that "Women really do have it all" and the sub-
sequent "20-something guys aren't that bad,
just ask Sarah and Susan" hit some sort of
funny bone on the campus elbow.
Letters upon letters came into the Daily, and
believe it; every single one was read. And my
god, the ridiculousness was astounding! First,
guys loved the fact that a woman was bashing
feminism and women were about to kill the
self-ascribed siren of sarcasm. Clearly, that
column aided and encouraged the sexualiza-
tion of women, it glamorized rape culture and
even objectified the objectification of women.
Never mind the tongue-in-cheek nature, forget
sarcasm, this bitch has got to go. Calls were
even made for L&L to be fired! AHH! But the
best part was not one of those letters were well

written, not one offered a valid point and not
one made a dent of an impression upon the
feminist-hating, women-bashing columnist.
Here's a hint: If you want to make a point, try
to get one first.
But while making fun of women is fine,
don't touch the guys. Next thing you know
guys were screaming libel, slander and offen-
siveness because L&L dared to turn the tables.
At least women were now excited to see guys
take the fall. Hypocrisy. Hold the mirror a little
too close and look how the tide turns. This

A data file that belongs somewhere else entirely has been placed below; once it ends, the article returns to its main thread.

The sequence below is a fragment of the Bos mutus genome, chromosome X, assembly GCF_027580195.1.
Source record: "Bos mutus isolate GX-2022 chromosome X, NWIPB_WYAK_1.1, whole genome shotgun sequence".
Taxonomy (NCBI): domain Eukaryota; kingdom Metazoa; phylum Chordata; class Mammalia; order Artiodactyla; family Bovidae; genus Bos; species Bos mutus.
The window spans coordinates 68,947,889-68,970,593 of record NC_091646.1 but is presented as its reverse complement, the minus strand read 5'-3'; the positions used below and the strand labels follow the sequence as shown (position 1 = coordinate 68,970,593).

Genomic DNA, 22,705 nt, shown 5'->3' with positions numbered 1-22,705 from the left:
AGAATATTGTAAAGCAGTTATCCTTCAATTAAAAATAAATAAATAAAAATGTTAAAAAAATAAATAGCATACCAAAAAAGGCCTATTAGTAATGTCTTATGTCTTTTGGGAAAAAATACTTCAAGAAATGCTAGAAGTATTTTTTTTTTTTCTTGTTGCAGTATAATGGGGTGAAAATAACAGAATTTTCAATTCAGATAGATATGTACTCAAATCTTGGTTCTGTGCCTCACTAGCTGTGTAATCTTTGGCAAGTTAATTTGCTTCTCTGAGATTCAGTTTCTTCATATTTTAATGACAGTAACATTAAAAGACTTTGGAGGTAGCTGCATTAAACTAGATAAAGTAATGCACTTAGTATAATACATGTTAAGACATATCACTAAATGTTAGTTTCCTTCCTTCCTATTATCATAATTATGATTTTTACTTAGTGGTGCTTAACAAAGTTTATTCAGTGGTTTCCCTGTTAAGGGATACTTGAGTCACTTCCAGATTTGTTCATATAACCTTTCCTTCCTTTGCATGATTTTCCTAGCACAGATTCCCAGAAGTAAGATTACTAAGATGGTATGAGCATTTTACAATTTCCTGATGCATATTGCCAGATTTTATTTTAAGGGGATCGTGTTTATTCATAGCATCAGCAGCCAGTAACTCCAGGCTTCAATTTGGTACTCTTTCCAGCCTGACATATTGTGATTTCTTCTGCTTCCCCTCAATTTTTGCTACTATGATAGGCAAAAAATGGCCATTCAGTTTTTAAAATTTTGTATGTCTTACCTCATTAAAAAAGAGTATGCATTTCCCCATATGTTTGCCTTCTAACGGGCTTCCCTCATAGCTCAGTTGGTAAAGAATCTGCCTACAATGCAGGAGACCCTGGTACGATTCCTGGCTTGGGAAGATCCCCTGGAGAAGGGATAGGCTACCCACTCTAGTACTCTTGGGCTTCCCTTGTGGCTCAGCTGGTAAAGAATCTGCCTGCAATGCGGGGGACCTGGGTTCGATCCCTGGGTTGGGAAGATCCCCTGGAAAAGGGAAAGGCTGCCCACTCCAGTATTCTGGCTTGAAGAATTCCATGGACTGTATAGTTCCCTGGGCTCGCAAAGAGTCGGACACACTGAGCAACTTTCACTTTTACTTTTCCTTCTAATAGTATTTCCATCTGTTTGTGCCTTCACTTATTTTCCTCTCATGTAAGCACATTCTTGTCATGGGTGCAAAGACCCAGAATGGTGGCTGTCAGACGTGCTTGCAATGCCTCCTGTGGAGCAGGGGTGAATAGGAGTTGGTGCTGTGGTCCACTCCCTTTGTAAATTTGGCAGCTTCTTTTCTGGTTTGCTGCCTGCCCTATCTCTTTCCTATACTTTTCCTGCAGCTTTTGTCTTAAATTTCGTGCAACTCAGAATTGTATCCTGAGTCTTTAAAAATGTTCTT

campus is great! But thanks to a law student
with a little too much time on his hands, the let-
ter stating that L&L should be sued for slander
was revoked. Apparently there are good uses
for lawyers after all. Guys: Give me a fucking
break, you're offended? I'm sony, really. I did-
n't mean to make fun of your fragile egos, I
know that you're all really good in bed and cun-
ning conversationalists, really, I do.
But the crowning jewel came on the WOLV-
TV show, "Ritter All Night." Hosted by two
less-than-stellar students, Jeff and Mike or
Matt, I'm not really sure, this David Letterman
wannabe is almost as insipid as this Maureen
Dowd wannabe. Asked to appear, L&L
agreed, pleading ignorance to the idiocy and
not-even-close-to-being-funny humor offered
by a Kinesiology major. Hint: If you're hosting
a comedy talk show, comedy is usually
So, L&L has been complimented at bars,
chastised in the Daily and even harrassed by
four guys Saturday night who screamed, "Put
us in your column!"
Hint: Everyone on this campus is self-
absorbed, loving of attention in any form and
lacking of any real sense of reality. I mean,
why else would L&L write a column about
- Sarah Lockyer can be reached over e-
mail at slockyer@umich.edu.

ince March of last year, the Inteflex
program has been under controversy
concerning its future at the University.
Originally designed as an opportunity for
highly motivated students interested in
the medical field to intertwine their
undergraduate and graduate education,
Inteflex committee members are consid-
ering opening it up to students pursuing
careers in a variety of health-related
fields. Ironically, the Medical School has
now decided to end its participation in
this program. Inteflex is a unique oppor-
tunity with many advantages, and should
remain at the University. It should also be